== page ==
– The Agriculture and Commerce of Bengal. 1792; Remarks on the present state of Husbandry and Commerce in Bengal. Calcutta 1795 (a report for the Company); the anonymously published Remarks on the husbandry and internal commerce of Bengal. 7+206 p. L. 1806 is claimed to be by HTC, but its authorship is uncertain.
– “On the Duties of a faithful Hindu Widow”, As. Res. 4, 1795, L. 8° repr. 1799, 215-225; “Enumeration of Indian Classes”, As. Res. 5, 1798 = 1799 (8° ed.), 53-67; “On Indian Weights and Measures”, As. Res. 5, 1798 = 1799 (8° ed.), 91-109.
– A Digest of Hindú Law on Contracts and Successions. 1-4. Calcutta 1797-98 and further editions (Vivādabhaṅgārṇava by Jagannātha Tarkapañcānana, translation begun by Sir William Jones).
– “On the Religious Ceremonies of the Hindus and of the Bra’hmens especially”, As. Res. 5, 1798 = 1799 (8° ed.), 345-368 & 7, 1801 = 1803 (8° ed.), 232-311; “On the Origin and Peculiar Tenets of certain Muhammadan Sects”, As. Res. 7, 1801 = 1803 (8° ed.), 336-342; “Observations on the Sect of Jains”, As. Res. 9, 1807 = 1809 (8° ed.), 287-322.
– “On ancient monuments containing Sanskrit inscriptions”, As. Res. 9, 1807 = 1809 (8° ed.), 398-445 (9 inscriptions studied); TrRAS 1824-26; geographical articles in As.Res., TrRAS, etc.
– Edited: Hitopadeśa or salutary instruction, in the original Sanskrit. Dasa Cumara Charita, abridged by Appayya. Three Satacas or centuries of verses, by Bharti Hari. 15+160+22+111 p. Serampore 1804; edited & translated: The Amara Kosha, a Sanscrit Lexicon (or, Cosha, or Dictionary of the Sanscrit Language by Amara Sinha). 7+11+422+ 219 p. Serampore 1808, 2nd ed. ibid. 1825.
– A Grammar of the Sanscrit Language. I. 22+369 p. Calc. 1805 (all publ.); “On the Sanscrit and Pracrit Languages”, As. Res. 7, 1801 = 1803, 199-231 (also discusses the major modern Indian languages); “Sanscrit and Pracrit Poetry”, As. Res. 10, 1808 = 1811 (8° ed.), 389-474.
– “On the Vedas or Sacred Writings of the Hindus”, As. Res. 8, 1805 = 1808 (8° ed.), 377-497.
– “On the Indian and Arabian Divisions of the Zodiac”, As. Res. 9, 1807 = 1809 (8° ed.), 323-376; “On the Notions of Hindu Astronomers concerning the Precession of the Equinoxes and Motions of the Planets”, As. Res. 12, 1816, 209-250.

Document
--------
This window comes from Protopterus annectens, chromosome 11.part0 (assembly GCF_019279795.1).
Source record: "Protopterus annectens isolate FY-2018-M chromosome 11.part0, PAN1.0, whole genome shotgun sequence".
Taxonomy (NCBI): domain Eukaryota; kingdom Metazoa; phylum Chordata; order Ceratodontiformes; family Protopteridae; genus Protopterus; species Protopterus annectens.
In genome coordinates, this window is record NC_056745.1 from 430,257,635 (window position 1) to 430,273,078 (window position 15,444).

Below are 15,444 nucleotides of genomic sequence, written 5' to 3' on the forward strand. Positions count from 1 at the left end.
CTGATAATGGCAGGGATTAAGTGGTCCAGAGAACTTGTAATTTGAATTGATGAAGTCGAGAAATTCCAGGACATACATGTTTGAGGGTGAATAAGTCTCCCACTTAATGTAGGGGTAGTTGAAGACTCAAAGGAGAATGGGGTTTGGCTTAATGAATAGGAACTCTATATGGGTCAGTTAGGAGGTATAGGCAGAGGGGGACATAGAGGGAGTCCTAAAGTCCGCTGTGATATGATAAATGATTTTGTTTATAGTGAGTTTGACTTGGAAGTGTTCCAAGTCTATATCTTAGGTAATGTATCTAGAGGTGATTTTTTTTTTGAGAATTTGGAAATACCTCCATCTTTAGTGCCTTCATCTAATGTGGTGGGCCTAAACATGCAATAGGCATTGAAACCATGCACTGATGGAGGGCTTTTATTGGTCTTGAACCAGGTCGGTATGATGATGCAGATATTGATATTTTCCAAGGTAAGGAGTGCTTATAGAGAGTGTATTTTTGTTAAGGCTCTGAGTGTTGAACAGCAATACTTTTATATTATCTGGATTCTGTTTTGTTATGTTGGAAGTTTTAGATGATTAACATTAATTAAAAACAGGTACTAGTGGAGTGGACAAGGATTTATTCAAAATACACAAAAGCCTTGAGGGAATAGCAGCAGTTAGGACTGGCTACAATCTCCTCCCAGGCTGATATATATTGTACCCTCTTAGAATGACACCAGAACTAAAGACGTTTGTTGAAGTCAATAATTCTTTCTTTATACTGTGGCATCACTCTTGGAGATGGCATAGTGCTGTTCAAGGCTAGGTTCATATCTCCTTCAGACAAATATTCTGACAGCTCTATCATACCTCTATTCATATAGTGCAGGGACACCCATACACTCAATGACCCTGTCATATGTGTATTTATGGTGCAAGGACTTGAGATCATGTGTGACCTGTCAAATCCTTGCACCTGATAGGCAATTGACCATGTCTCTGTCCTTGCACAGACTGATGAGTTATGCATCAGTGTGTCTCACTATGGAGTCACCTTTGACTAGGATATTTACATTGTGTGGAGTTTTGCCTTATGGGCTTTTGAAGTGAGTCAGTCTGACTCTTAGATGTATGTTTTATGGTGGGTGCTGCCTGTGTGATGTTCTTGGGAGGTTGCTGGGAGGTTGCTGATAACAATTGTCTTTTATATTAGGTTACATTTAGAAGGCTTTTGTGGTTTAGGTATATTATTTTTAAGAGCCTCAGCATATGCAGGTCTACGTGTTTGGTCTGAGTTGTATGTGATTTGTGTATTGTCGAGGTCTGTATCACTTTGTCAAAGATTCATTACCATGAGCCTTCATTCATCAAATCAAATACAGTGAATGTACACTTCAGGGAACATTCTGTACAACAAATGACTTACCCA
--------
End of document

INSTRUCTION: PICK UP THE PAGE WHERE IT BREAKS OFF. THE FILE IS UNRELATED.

– Translations of two Treatises of the Hindu Law of Inheritance. 15+377 p. Calcutta 1810 (Jīmūtavāhana & Yajñavalkya Commentary.
– Translated: Algebra, with arithmetic and mensuration, from the Sanscrit of Brahmagupta and Bhascara. 84+378 p. L. 1817; Colebrooke’s translation of the Lilavati, with notes by Haran Chandra Banerji. Calcutta 1893, 2nd ed. 9+201+116 p. Calc. 1927 (with text).
– “On the Philosophy of the Hindus”, TrRAS 1823-27, French by G. Pauthier. 8+322 p. P. 1833.
– “On the Hindu Courts of Justice”, TrRAS 2:1, 1829, 166-196.
– With H. H. Wilson: The Sa’nkhya Kárika or Memorial Verses on the Sa’nkhya Philosophy, by I’swara Krishna, transl. from the Sanskrit by H. T. C., also the Bháshja or Commentary, transl. & illustrated by an original Commentary by H. H. W. 14+194+48+6 p. L. 1837.
– Miscellaneous Essays. Ed. by Th. E. Colebrooke. 1-2. 465+563 p. L. 1837, 2nd ed. with notes by E. B. Cowell. 1-3. L. 1873.
Sources: Windisch 26-36; Buckland, Dictionary; *T. E. Colebrooke, “The Life of H. T. C.” in *JRAS 5, 1839, 1-61 and in *Misc. Essays 2nd ed. Vol. 1, 1873; *S.L[ane]-P[oole], D.N.B. 11, 282-286; *M. Moses & A. Moulik: Dialogue of Civilizations. William Jones and the Orientalists. New Delhi 2009, 385-392; *Max Müller, Biogr. Essays. 2nd ed. Chips from German Workshop 2. L. 1895, 228-271; Sengupta 1996, 36-44; Walckenaer, M.A.I.B.L. 16, 220-250; Wikipedia with bust, the bust (by F.L. Chantrey) also in Sardesai, in Arberry, India Office Library. 1938 and in Chatterjee & Burn 1943, an engraving (by Atkinson after G. Richmond) in Arberry, British Orientalists. L. 1943, 34.
*Rosane and Ludo Rocher, The Making of Western Indology: Henry Thomas Colebrooke and the East India Company. London 2001.